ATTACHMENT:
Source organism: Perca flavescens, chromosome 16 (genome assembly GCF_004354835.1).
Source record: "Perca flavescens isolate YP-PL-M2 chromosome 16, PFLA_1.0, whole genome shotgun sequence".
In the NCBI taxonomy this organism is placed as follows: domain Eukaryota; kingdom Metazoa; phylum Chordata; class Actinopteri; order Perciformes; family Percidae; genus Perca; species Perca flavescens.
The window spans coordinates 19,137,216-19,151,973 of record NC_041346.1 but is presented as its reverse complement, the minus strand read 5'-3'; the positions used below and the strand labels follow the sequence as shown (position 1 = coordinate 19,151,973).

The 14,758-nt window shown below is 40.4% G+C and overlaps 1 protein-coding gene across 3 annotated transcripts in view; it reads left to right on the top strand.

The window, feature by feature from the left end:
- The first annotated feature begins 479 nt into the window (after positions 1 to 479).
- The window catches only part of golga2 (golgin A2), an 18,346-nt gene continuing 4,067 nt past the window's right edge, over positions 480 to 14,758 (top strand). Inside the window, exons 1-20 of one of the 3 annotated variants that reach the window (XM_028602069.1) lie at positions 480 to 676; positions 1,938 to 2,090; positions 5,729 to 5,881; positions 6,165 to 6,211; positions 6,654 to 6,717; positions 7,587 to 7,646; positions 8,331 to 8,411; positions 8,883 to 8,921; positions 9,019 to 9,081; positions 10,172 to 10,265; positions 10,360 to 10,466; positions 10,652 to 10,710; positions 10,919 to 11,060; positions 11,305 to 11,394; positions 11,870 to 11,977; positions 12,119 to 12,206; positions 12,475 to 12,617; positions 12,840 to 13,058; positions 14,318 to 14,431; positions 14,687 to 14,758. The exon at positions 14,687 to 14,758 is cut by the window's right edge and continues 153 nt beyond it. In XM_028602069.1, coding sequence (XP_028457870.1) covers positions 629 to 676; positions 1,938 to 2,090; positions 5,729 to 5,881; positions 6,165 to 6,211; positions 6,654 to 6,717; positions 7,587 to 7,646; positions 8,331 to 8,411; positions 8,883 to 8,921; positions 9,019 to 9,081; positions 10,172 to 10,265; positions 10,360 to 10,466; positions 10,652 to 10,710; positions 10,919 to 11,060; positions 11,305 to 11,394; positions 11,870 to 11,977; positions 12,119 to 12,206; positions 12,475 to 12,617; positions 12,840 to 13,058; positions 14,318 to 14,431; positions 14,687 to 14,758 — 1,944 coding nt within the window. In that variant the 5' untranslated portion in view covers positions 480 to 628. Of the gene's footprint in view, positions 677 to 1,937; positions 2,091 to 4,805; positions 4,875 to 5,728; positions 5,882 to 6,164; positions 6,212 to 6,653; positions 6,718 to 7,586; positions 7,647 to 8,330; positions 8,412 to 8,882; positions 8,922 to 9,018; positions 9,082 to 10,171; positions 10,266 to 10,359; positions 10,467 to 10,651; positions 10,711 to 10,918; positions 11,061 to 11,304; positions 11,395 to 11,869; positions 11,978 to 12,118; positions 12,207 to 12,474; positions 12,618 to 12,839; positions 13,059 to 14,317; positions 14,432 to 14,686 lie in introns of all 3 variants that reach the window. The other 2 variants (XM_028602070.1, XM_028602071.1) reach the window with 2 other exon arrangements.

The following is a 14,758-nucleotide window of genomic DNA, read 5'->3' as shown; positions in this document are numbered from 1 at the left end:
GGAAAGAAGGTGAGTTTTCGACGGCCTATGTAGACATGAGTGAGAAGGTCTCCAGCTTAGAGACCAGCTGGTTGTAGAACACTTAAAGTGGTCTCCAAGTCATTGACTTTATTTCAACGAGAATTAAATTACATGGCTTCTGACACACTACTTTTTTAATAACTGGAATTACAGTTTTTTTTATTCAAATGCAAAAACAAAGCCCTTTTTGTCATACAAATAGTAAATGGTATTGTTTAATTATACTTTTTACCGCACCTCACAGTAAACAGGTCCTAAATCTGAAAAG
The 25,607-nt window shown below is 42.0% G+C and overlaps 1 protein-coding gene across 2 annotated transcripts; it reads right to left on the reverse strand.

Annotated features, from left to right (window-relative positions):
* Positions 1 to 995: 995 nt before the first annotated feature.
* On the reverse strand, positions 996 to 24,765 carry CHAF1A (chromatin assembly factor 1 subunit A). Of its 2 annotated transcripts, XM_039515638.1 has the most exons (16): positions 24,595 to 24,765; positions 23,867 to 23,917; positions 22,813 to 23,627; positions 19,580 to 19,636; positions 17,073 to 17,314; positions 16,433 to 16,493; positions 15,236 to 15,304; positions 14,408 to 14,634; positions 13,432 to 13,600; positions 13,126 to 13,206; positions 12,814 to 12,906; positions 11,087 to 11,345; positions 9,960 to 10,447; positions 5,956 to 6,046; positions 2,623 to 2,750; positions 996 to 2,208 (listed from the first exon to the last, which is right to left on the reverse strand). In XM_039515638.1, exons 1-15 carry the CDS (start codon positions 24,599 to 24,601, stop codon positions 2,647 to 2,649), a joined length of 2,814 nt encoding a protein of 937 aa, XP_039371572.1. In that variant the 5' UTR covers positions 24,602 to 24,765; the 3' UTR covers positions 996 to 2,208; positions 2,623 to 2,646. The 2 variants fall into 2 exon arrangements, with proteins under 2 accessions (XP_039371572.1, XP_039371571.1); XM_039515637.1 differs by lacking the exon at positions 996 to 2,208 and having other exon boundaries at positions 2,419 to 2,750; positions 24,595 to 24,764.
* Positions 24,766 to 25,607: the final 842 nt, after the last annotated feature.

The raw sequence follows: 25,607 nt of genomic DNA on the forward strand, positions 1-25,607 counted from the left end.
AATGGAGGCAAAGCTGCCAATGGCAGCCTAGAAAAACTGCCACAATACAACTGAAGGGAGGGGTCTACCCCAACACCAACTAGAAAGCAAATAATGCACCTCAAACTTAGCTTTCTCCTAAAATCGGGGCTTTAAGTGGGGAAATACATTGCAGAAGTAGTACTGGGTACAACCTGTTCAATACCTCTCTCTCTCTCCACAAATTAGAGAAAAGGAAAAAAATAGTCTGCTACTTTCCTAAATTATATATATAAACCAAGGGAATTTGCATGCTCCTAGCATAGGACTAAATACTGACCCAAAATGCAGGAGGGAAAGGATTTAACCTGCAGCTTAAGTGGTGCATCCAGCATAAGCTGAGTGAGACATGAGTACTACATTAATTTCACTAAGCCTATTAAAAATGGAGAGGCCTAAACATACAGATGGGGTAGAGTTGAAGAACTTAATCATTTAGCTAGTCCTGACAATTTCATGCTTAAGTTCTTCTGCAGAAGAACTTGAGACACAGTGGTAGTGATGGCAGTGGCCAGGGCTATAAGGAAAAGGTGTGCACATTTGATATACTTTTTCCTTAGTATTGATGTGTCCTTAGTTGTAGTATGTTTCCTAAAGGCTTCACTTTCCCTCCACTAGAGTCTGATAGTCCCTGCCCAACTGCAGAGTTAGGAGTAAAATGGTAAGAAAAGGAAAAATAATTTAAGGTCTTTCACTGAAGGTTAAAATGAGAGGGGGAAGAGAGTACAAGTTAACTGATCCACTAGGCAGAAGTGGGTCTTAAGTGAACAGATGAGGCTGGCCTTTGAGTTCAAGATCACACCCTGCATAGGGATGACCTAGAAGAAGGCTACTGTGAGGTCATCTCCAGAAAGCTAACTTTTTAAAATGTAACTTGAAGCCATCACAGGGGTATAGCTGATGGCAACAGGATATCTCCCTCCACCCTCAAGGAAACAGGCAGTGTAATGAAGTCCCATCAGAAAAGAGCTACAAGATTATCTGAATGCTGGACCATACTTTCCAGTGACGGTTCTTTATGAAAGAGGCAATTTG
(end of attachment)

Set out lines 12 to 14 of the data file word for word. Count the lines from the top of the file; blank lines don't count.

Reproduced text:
Annotated features, from left to right (window-relative positions):
* Positions 1 to 995: 995 nt before the first annotated feature.
* On the reverse strand, positions 996 to 24,765 carry CHAF1A (chromatin assembly factor 1 subunit A). Of its 2 annotated transcripts, XM_039515638.1 has the most exons (16): positions 24,595 to 24,765; positions 23,867 to 23,917; positions 22,813 to 23,627; positions 19,580 to 19,636; positions 17,073 to 17,314; positions 16,433 to 16,493; positions 15,236 to 15,304; positions 14,408 to 14,634; positions 13,432 to 13,600; positions 13,126 to 13,206; positions 12,814 to 12,906; positions 11,087 to 11,345; positions 9,960 to 10,447; positions 5,956 to 6,046; positions 2,623 to 2,750; positions 996 to 2,208 (listed from the first exon to the last, which is right to left on the reverse strand). In XM_039515638.1, exons 1-15 carry the CDS (start codon positions 24,599 to 24,601, stop codon positions 2,647 to 2,649), a joined length of 2,814 nt encoding a protein of 937 aa, XP_039371572.1. In that variant the 5' UTR covers positions 24,602 to 24,765; the 3' UTR covers positions 996 to 2,208; positions 2,623 to 2,646. The 2 variants fall into 2 exon arrangements, with proteins under 2 accessions (XP_039371572.1, XP_039371571.1); XM_039515637.1 differs by lacking the exon at positions 996 to 2,208 and having other exon boundaries at positions 2,419 to 2,750; positions 24,595 to 24,764.